Caniff was intensely patriotic, and with Canyon's return to the military, the story began to revolve around Cold War intrigue and the responsibilities of American citizens. Despite this shift in tone, Caniff was able to maintain the picaresque quality of his globally-set stories. During Christmas time, in Steve Canyon, as he did in Terry, Caniff made a special effort to remind readers of servicemen’s sacrifices.[9]

Milton Caniff with Carol Ohmart, model for Copper Calhoon, 1947.


Caniff was famous for colorful villains and intriguing female characters, such as Madame Lynx and the lovely exiled ruler, Princess Snowflower. Madame Lynx was based on Madame Egelichi, the femme fatale spy played by Ilona Massey in the Marx Brothers movie Love Happy (1949). The character stirred Caniff's imagination so much that he hired Ilona Massey personally to pose for him.[10] Besides casting Ilona Massey as Lynx, Caniff patterned Pipper the Piper after John F. Kennedy,[10] and Miss Mizzou after either Marilyn Monroe[10] or actress Bek Nelson.[11] The character of Charlie Vanilla (who would frequently appear with an ice cream cone in hand) was based on Caniff's longtime friend Charles Russhon, a former photographer and U.S. Air Force lieutenant who became a technical advisor on five James Bond films.[12]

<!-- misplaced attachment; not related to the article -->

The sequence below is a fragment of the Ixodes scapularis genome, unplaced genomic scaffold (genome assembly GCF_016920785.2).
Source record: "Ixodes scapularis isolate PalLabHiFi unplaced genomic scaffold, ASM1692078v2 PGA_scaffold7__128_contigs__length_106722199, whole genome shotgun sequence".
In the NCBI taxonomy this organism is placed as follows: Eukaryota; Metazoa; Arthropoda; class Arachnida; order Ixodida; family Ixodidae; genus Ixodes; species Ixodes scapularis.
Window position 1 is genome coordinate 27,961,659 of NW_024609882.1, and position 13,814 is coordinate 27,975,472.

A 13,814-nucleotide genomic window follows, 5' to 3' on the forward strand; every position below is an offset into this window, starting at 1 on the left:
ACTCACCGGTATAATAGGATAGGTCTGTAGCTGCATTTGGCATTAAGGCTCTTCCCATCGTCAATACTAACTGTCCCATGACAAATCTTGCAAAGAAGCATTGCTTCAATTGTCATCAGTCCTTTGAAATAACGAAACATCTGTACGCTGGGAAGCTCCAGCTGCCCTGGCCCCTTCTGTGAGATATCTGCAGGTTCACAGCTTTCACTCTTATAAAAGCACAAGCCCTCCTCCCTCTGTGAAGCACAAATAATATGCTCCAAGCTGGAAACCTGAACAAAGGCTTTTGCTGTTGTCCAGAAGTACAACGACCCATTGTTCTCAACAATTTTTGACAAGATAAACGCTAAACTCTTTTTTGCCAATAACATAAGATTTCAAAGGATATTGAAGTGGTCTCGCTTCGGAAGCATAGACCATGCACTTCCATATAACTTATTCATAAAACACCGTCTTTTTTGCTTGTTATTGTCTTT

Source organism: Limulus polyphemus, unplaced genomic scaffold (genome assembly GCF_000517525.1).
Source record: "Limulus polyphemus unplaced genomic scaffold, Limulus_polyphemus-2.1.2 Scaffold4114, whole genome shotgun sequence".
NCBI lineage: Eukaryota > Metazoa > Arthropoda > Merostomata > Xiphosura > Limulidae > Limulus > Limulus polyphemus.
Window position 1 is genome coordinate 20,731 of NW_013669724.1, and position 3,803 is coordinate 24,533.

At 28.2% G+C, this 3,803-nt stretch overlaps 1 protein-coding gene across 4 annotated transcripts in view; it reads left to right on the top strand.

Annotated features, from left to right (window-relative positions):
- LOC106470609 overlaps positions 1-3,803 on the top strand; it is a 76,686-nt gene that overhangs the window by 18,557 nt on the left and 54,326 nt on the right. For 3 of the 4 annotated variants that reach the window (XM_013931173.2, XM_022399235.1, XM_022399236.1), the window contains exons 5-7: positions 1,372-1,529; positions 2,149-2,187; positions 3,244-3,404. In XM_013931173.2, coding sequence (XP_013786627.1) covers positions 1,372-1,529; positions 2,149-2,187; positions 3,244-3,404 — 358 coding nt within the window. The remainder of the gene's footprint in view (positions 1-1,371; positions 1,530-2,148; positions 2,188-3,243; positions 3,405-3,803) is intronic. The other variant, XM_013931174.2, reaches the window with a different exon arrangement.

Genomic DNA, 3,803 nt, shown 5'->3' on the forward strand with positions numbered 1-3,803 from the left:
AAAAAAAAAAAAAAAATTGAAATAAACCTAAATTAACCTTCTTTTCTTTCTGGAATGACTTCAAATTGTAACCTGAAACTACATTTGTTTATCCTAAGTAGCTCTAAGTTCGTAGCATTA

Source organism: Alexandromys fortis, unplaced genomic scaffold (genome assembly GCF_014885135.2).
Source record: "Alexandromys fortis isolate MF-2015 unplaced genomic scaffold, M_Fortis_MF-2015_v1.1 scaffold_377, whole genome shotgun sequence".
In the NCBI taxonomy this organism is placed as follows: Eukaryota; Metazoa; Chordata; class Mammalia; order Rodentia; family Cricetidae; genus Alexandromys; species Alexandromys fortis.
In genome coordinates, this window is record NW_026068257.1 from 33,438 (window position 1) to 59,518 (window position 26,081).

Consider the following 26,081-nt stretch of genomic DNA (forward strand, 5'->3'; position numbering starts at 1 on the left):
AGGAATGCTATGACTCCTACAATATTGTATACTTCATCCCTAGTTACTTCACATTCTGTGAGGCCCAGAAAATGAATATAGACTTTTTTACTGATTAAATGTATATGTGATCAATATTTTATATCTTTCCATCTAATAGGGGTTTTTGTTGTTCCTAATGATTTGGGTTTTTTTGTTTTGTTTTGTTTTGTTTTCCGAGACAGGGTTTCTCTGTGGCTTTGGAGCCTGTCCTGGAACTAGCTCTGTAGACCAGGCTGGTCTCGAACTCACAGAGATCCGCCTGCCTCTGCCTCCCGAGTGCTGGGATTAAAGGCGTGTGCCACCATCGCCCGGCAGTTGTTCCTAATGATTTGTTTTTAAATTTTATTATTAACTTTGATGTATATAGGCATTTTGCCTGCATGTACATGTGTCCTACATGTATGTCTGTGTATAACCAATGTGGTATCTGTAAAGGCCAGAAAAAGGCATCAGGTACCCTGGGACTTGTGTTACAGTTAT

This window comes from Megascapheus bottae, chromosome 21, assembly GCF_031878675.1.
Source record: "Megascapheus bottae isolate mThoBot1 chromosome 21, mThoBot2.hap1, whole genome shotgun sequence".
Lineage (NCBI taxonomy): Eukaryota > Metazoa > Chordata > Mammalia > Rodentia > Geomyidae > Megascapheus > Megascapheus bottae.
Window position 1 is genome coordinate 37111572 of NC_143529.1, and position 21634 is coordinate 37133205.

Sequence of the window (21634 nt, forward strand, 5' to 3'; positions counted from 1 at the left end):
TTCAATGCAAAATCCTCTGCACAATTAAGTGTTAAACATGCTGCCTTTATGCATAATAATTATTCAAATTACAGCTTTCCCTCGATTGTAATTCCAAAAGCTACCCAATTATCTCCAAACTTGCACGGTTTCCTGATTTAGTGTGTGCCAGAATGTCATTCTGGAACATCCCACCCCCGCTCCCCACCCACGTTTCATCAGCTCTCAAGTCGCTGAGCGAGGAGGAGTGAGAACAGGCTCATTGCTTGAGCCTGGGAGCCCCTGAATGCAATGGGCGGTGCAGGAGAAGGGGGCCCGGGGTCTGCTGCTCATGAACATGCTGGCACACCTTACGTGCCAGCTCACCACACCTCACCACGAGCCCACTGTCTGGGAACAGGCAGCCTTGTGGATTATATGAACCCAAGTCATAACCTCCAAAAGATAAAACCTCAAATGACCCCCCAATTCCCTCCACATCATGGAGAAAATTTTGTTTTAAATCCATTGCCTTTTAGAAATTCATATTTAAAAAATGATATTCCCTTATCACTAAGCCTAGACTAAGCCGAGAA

Other media[edit]

Steve Canyon as it was seen in Chile


In the late 1940s producer David O. Selznick considered a Steve Canyon film series starring Guy Madison, but Madison's agent Henry Willson talked Selznick out of it.[13]


The strip was adapted into a filmed, half-hour television series of 34 episodes on NBC in 1958–59 (with reruns on ABC in 1960). Dean Fredericks (1924–1999), formerly the Hindu manservant on Johnny Weissmuller's 1955–56 Jungle Jim series, played Canyon—a troubleshooter for the United States Air Force, spending half the season traveling from base to base before becoming the commanding officer stationed at the strip's fictitious Big Thunder Air Force Base in California. With the exception of General "Shanty" Towne (in the pilot episode), none of the other supporting characters from the newspaper strip appeared in the series.

The show is broadcast periodically on the Decades over-the-air television network.

From 2008 to 2009, the first 24 episodes were released on DVD; the remaining episodes were released on July 28, 2015.[14]